SIUC Dept. of Communication Studies RSOs
Students are constantly asking us how to write a high-quality, impactful resume. Therefore, we're providing a how-to series that offers a step-by-step, top-to-bottom approach to writing a resume. As you read each post, complete a review and improvement of your document following our advice. At the end of the series, we'll reveal our improved resumes to you.
Your header is the title of your resume, and the first piece of information a recruiter will see. It provides a quick reference to your contact information and it is the first impression. Therefore, it is important to keep it neat and informative.
We are two students setting out on a journey to polish up our resumes. Here are two samples of what our original headers looked like when we started this project.
As you are starting to organize your informative speeches for class, there are a few things to think about when giving your presentation. Think about them as a baking recipe, one where you follow the steps and work towards a delicious chocolate cake with a chocolate ganache topped with ripe strawb..
Anyways, lets take a look at our “recipe” for informative speeches:
I remember the first time I had to stand up in front of the class and give my informative speech. I was in my sophomore year in college and I recently changed my major from Art & Design to Communication Studies. I was terrified from the amount of pressure I felt as my name was called to give my presentation. My palms were sweaty, and I wondered if anyone else could hear my heart trying to jump out of my chest.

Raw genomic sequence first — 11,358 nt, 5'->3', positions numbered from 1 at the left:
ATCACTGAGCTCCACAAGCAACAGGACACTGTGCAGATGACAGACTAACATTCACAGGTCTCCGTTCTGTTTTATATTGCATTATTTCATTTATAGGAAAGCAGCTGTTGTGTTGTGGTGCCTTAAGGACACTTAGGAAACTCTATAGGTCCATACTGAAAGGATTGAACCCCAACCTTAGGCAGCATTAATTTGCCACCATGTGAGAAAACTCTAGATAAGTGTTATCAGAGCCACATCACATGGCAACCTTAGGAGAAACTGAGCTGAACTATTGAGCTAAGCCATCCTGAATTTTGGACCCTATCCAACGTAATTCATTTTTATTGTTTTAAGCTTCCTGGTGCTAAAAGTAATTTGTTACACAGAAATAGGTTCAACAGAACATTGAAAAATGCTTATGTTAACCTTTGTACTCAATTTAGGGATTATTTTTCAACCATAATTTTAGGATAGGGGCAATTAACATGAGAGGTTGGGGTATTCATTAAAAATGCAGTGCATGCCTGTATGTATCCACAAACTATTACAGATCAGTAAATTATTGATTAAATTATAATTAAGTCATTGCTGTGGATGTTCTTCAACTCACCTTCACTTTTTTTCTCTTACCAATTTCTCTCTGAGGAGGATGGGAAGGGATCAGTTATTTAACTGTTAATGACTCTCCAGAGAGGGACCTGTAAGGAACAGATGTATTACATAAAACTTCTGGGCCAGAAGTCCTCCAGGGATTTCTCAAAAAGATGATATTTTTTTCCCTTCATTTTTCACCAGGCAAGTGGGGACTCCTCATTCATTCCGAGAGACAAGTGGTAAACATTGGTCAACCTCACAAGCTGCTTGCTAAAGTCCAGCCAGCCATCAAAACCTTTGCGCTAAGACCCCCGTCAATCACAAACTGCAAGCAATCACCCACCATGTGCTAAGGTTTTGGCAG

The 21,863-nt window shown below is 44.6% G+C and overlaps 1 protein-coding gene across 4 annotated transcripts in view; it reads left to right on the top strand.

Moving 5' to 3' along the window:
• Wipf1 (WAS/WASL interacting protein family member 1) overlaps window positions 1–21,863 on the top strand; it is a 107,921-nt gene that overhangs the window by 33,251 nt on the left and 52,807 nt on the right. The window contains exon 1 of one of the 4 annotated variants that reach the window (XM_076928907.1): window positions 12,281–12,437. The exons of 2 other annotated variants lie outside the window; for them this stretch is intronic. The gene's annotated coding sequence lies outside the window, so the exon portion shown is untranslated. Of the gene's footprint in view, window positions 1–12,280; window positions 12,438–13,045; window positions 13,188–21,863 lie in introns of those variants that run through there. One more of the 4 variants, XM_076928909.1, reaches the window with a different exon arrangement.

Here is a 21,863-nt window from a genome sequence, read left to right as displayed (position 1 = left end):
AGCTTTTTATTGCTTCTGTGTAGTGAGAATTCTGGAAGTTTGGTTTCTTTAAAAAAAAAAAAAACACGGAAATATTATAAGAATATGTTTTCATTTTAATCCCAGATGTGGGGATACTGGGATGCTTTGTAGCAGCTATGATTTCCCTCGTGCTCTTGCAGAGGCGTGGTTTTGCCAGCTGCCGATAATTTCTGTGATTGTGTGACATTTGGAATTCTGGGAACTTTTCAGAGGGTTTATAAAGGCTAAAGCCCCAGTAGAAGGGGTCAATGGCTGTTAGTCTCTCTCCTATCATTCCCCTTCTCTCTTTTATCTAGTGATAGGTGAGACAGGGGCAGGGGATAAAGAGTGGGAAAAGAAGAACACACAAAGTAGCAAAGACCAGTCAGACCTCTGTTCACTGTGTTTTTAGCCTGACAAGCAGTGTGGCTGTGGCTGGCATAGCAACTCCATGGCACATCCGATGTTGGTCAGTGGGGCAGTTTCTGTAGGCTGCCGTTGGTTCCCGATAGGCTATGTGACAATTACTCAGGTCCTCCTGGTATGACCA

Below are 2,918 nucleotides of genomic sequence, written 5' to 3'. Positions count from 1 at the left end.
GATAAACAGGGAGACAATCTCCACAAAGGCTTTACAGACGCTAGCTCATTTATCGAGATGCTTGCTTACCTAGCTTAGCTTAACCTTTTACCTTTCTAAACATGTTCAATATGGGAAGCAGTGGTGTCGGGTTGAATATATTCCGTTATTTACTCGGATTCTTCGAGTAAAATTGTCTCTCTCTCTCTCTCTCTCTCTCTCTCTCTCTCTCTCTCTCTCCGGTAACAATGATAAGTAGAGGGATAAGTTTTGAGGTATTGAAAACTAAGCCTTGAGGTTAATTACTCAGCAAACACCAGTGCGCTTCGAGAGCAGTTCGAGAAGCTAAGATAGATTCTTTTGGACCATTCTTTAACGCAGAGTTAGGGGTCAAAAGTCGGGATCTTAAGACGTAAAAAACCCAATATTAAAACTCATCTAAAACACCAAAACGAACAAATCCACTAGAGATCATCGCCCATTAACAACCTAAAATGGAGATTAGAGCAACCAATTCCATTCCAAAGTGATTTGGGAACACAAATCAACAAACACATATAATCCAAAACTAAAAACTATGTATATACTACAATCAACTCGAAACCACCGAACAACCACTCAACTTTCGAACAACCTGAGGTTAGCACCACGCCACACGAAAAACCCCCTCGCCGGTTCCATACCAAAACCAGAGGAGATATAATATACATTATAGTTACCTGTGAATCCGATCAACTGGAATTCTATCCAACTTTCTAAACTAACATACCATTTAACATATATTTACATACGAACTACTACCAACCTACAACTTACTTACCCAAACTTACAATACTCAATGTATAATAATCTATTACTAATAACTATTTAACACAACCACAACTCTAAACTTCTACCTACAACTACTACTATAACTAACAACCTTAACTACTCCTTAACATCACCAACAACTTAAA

Let's be honest!
Let’s be honest, college students do not often utilize the resources that are offered at their university. In my case, I wasn't using the Center for Learning Support Services at Southern Illinois University Carbondale.
I personally have been struggling this semester with managing my class workload. However, this has changed since I reached out for help. Recently, I've felt a huge weight lifted off my shoulders. I wish I had asked for help sooner.
Photo by Nathan Edwards; Photo outside Farmer John's slaughter house in LA.
This is the second blog post in a 3-part series. They can each be read independently, but they do connect together. You can find them here: [First post], [Second post]
When we look at the macro scale of human civilization, it is easy to become lost in the idea that we are insignificant compared to the sea of thoughts, progress, pain, and love in which we collectively exist. We often feel like the actions of a single individual can make local change, but when an injustice exists across nearly every facet of our society, we too quickly succumb to the belief that we cannot make any significant difference.